Brief Summary of Cases This report summarises three cases of uterine rupture diagnosed at Caesarean section (CS) over 2 months in our unit with 4000 deliveries per annum, which uses Prostin for induction of labour (IOL) in vaginal birth after Caesarean. These patients each had one CS for breech previously.
Patient 1 had IOL at 40+12. Variable decelerations were noted at 4 cm cervical dilatation and fetal bradycardia prompted a CS. Patient 2 was induced at 40+10. After artificial rupture of membranes (ARM) at 3 cm cervical dilatation, she was on Syntocinon for 2 h. Due to cardiotocograph (CTG) concerns, a CS was performed. Patient 3 had recurrent per vaginal bleeding (PVB) antenatally and was induced at 39+4 for maternal mental health. ARM at 3 cm cervical dilatation with 3-h Syntocinon augmentation was followed by fetal bradycardia at 9 cm dilatation with PVB and led to a CS.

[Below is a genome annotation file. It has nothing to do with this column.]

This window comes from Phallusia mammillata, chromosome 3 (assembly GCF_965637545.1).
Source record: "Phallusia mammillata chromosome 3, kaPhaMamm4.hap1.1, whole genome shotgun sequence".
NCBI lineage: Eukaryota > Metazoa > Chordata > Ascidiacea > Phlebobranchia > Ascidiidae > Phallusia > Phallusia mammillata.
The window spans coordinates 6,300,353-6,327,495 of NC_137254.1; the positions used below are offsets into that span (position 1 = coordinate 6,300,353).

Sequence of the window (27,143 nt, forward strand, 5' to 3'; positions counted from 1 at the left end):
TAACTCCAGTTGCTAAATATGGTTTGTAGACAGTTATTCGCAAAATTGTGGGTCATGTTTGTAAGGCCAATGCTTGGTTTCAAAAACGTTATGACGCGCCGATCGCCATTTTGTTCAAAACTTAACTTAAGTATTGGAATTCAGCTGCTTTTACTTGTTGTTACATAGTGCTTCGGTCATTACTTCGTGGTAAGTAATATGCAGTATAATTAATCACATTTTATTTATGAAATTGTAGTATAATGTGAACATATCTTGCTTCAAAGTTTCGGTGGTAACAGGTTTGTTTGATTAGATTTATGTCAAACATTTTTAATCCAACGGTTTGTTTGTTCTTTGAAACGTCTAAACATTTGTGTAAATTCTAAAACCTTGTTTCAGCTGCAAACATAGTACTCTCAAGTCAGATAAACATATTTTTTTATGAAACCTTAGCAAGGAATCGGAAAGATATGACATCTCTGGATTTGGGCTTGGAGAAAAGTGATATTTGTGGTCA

Discussion Currently, the NICE guideline on IOL states vaginal prostaglandin is the preferred method for women with previous CS, and quotes risk of rupture as 0.35–2.4%.1 However, Royal College of Obstetricians and Gynaecologists green-top guideline suggests a higher risk of rupture with IOL using prostaglandins compared with other methods, and quotes risk of rupture as 102/10 000 in induced, 87/10 000 in augmented vs 36/10 000 in spontaneous labours.2 Given the severe consequences of uterine rupture, our approach towards IOL may need to be reconsidered based on informed choice.
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